Following the release of version 89 for Android, Mac, Windows and Linux, the next version of Google’s browser is launched. Chrome 90 is here with a few tweaks and extras.
Chrome for desktop already has Encoder AV1 it is optimized for video conferencing with WebRTC. The new codec offers better compression efficiency and reduces bandwidth consumption while improving visual quality. This makes video possible on low bandwidth networks (30kbps or less), while screen sharing is much more efficient than VP9. The decoder was introduced with Chrome 70 in 2018.
The browser will first attempt to load over HTTPS when a protocol is not specified by users before returning to HTTP (if necessary). This change should be more widely available in Chrome 90.
After the introduction of the latest desktop version, Google now allows you hide reading list without having to use chrome: // flags. Right-clicking on the bookmarks bar reveals a new “Show reading list”
Chrome Light mode – formerly called “Data Saver” – will reduce the effective bitrate of videos in cellular connections. Similarly, HTTPS images will be compressed in this mode.
A WebXR Depth API will allow web experiences to measure the physical distance between your Chrome device and real-world objects. This is useful for physics and occlusion in AR experiences.
PDF XFA forms will be partially supported in Chrome 90.
Chrome 90 for Windows adds support for Intel flow control technology (THIS or Hardware Forced Shadow Stacks) on supported hardware.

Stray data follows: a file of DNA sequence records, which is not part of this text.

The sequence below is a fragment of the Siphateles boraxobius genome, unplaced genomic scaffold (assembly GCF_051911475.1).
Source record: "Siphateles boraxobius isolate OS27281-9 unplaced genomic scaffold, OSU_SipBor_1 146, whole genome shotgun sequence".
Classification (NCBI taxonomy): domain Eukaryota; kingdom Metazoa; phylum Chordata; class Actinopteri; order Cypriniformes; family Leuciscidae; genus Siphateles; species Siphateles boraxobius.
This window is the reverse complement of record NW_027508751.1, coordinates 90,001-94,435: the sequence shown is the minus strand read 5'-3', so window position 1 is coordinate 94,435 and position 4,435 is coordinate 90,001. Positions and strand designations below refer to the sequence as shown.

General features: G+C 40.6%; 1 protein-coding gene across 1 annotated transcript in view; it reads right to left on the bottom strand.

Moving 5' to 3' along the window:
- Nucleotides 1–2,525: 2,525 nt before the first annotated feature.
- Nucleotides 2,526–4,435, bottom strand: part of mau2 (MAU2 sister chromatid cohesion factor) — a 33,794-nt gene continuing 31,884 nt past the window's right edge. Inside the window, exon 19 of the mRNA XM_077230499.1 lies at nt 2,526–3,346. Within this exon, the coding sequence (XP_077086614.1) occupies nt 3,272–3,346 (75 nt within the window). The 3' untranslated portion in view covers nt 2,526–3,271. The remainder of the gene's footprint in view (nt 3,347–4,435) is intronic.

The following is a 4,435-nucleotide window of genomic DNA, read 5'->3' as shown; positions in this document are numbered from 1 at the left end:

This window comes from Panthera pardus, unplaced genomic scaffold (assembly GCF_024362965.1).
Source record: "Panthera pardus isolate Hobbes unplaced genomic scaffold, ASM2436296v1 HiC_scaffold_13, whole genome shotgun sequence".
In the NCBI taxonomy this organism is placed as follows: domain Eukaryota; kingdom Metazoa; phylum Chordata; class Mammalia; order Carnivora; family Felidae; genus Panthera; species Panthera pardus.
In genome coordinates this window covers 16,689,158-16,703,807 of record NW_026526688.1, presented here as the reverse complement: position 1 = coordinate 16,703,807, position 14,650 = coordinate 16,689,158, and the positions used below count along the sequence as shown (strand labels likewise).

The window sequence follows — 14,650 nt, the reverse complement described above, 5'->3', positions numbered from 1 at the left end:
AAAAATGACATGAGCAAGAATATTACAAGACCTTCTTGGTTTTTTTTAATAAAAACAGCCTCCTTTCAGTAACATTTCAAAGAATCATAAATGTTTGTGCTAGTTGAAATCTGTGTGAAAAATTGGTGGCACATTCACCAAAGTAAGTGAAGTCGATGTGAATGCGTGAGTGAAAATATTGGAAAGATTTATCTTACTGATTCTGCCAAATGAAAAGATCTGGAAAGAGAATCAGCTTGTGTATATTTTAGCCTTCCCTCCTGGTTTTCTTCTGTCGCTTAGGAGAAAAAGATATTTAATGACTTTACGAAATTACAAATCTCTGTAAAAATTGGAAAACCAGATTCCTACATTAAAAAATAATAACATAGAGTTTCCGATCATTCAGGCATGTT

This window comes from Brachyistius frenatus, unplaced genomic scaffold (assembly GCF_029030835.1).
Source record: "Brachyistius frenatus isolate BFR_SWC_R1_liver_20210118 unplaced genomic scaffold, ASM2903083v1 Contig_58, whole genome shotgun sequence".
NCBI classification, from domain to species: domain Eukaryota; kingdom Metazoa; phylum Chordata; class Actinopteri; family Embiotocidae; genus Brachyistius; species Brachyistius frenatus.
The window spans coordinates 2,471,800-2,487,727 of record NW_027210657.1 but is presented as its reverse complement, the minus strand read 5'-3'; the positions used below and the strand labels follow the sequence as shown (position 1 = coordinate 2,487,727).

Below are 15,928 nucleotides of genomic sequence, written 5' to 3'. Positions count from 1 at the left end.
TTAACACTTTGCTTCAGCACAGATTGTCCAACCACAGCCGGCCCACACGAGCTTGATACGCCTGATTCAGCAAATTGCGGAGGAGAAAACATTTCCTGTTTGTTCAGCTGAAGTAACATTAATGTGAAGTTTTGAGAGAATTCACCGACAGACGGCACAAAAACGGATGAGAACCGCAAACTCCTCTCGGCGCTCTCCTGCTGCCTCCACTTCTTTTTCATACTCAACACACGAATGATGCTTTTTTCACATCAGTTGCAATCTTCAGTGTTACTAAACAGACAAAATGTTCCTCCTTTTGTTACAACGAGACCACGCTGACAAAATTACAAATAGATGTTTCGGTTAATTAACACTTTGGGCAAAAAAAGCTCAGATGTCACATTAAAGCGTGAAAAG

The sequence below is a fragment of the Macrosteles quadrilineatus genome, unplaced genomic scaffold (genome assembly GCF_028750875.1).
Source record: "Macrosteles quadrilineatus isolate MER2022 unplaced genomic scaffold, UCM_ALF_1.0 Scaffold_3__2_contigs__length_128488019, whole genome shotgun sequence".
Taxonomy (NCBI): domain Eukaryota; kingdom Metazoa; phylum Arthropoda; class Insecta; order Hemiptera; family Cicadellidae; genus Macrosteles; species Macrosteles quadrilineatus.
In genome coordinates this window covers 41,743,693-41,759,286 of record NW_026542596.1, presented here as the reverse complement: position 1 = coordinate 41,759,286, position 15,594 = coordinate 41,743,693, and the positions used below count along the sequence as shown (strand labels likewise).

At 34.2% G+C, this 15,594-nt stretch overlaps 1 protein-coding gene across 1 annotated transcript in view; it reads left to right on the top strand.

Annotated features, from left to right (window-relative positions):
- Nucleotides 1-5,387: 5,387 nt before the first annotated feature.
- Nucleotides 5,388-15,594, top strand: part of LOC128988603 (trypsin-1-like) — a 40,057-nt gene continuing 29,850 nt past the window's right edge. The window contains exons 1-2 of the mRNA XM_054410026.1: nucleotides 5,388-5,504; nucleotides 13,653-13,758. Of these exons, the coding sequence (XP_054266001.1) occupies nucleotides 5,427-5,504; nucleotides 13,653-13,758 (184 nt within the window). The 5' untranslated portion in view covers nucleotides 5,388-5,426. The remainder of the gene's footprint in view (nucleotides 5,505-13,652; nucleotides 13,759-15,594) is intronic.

Over the past year, Google has only tested the display of the registered domain in the address bar to fight how long URLs that accidentally include the correct page name mislead people into thinking they are on a desired / reputable site. The The field bar for everything will soon show the domain not a full URL. Google plans to fully release this change in a future release. This shortcut can be disabled by right-clicking on the address bar and selecting “Always show full URLs”.
Chrome 90 continues to work on less intrusive requests for permission. Google will automatically block prompts – such as website notifications – that you are unlikely to allow. Instead of a prompt, a bell icon will appear at the end of the address bar. Touching opens a pop-up window to enable the alerts you are interested in and connect to manage settings.
Google is starting to add preferences for FLoC control: Chrome settings> Privacy & security> Sandbox for privacy. This preference is not yet widespread, as it is still in limited testing.
FTC: We use automatic income partnerships. More ▼.
Check out 9to5Google on YouTube for more news: